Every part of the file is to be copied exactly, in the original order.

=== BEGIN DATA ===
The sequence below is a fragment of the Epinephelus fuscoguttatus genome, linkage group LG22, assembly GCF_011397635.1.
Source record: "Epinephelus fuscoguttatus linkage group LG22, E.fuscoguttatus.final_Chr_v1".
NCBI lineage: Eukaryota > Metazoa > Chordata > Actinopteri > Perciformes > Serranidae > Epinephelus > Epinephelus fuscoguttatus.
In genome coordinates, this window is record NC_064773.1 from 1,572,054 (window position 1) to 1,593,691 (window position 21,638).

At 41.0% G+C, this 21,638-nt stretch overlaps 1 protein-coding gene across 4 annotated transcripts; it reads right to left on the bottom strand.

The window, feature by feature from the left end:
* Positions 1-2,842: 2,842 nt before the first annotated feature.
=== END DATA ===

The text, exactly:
The sequence below is a fragment of the Epinephelus fuscoguttatus genome, linkage group LG22, assembly GCF_011397635.1.
Source record: "Epinephelus fuscoguttatus linkage group LG22, E.fuscoguttatus.final_Chr_v1".
NCBI lineage: Eukaryota > Metazoa > Chordata > Actinopteri > Perciformes > Serranidae > Epinephelus > Epinephelus fuscoguttatus.
In genome coordinates, this window is record NC_064773.1 from 1,572,054 (window position 1) to 1,593,691 (window position 21,638).

At 41.0% G+C, this 21,638-nt stretch overlaps 1 protein-coding gene across 4 annotated transcripts; it reads right to left on the bottom strand.

The window, feature by feature from the left end:
* Positions 1-2,842: 2,842 nt before the first annotated feature.